How to resolve duplicate link text issue in a web page? How to make ‘read more’ links accessible friendly ? How to make screen readers recognise hidden information associated with a link? Web accessibility standards necessitates all links to have enough information to help users decide whether they want to follow a certain link. However, there may be certain situations where some of the links on a web page have same text or icon links. some of the examples of this could be a page contains several links with ‘view details’ or ‘read more’ or ‘continue reading’, ‘download’ text content in it.
This article details some tips to make duplicate text links into accessibility standards conforming links.
Challenges with duplicate text links
- A detailed link context cannot be shown due to visual appearance guidelines.
- Lack of sufficient space besides the link.
- The link context is visually well understood by link context and hence no additional context may not be required for most of the users.
- Screen readers while listing all links on the page, eg: while using JAWS screen reader, using INSERT+F7 will list all the links on the current page, providing users ability to view and activate all links quickly using a tool provided menu. In such contexts, if there are many links with same text, it will be impossible for users to determine which link to activate.
Following technics can be applied to achieve accessibility compliance for repetitive text links on a page.
- Provide a title attribute with additional information:
This is considered to be very simple but most powerful way of describing a link text or link icon. Since the title attributes are visible upon mouse over, it will have no visual impact until the mouse over event is triggered.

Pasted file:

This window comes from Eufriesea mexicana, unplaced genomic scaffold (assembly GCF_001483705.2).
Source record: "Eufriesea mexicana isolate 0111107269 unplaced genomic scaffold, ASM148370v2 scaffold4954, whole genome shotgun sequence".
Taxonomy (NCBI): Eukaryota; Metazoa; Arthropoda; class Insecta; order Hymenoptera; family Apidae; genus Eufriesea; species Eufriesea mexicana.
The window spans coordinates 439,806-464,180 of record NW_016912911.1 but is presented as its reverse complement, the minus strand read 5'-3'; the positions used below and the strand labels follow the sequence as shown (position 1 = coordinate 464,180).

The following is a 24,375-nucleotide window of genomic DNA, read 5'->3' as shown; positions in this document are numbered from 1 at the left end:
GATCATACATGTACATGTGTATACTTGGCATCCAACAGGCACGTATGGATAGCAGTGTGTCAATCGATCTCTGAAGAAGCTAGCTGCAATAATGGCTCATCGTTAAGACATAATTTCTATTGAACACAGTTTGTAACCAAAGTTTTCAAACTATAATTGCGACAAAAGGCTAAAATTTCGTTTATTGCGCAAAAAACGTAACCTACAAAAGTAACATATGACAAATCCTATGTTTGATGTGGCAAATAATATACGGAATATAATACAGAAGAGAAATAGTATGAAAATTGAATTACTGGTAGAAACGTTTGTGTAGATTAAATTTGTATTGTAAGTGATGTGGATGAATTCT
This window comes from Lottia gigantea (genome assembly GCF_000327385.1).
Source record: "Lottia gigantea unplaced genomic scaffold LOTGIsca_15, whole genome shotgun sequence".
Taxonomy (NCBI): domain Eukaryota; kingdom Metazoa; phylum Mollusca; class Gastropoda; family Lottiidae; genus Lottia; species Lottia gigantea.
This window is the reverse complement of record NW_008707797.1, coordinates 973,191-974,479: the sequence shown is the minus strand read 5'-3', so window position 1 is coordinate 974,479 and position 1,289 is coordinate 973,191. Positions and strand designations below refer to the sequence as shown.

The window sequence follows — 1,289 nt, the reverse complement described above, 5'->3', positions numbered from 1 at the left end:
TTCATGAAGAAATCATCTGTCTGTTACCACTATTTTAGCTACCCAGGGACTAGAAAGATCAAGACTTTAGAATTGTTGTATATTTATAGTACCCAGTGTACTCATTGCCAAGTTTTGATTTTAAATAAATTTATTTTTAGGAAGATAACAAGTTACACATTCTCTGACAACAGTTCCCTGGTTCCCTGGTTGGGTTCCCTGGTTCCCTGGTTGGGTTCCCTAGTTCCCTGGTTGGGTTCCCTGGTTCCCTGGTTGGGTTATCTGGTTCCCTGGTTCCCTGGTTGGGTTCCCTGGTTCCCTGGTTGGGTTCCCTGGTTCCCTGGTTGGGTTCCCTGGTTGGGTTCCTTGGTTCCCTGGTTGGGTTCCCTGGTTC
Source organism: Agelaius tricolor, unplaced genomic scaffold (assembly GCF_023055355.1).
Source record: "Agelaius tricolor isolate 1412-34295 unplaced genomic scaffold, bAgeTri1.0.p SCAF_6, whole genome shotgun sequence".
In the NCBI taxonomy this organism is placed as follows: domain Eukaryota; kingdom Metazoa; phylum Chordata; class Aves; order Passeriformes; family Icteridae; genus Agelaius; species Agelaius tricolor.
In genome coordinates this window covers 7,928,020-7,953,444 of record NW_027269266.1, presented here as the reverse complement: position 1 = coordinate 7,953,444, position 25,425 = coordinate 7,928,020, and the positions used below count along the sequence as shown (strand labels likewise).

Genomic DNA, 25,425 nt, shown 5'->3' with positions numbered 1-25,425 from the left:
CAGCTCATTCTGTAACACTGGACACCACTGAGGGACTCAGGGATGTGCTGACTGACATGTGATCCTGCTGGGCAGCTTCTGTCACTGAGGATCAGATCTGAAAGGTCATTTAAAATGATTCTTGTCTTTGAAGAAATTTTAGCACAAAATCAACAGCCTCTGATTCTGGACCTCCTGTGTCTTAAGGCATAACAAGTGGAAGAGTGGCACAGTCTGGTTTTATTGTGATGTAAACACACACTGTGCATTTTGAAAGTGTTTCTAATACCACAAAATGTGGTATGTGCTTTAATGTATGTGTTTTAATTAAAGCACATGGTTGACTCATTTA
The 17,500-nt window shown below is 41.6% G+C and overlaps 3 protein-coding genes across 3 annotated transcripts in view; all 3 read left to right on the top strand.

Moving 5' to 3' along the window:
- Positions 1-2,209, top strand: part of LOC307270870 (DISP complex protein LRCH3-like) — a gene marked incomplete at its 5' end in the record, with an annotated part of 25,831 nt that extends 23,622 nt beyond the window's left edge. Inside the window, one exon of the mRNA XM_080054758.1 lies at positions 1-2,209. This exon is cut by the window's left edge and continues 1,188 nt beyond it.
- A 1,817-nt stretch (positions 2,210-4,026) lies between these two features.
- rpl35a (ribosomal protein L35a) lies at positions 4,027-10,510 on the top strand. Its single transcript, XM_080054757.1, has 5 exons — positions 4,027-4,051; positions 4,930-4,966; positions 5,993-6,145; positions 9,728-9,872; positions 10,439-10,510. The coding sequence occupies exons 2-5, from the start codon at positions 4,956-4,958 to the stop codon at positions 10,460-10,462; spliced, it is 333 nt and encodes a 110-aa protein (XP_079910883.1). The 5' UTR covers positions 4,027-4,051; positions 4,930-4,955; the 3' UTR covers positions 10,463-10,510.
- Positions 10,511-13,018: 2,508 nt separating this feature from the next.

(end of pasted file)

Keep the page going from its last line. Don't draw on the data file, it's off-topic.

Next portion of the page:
- Provide additional visual tool tip:
Providing a tooltip with link context text will also enable users to identify the link context.
- For assistive technology and screen reading softwares:
While providing a title attribute or tooltip will be sufficient in most of the cases, it may not be always possible to provide a detailed additional text. eg: if there are certain additional instructions for screen readers on how to operate the link when the keyboard interaction is different from normal activation of a link. In such context, use ‘aria-label’, ‘aria-labelledby’, ‘aria-describedby’ attributes to provide additional information on the link context to the users.
- Using CSS to hide additional information:
A part of the detailed information can be visually hidden using CSS. However, it should be noted that using
display:nonewill prevent screen readers from accessing the information. To overcome this challenge use
position:abolute;and position the visually hidden text from the visible screen. If using bootstrap css framework, consider using
- Combine icon and text within same link:
If there’s an icon along with the link text, both icon and text could be wrapped inside single anchor tag. This avoids confusion to the users.
Understanding Success criteria
Link purpose context is a level A compliance requirement. The success criterion for this requirement necessitates that the users should be able to understand the purpose of the link.
- 2.4.4 Link purpose (in context) – Level A
- 2.4.9 Link purpose (link only) – Level AAA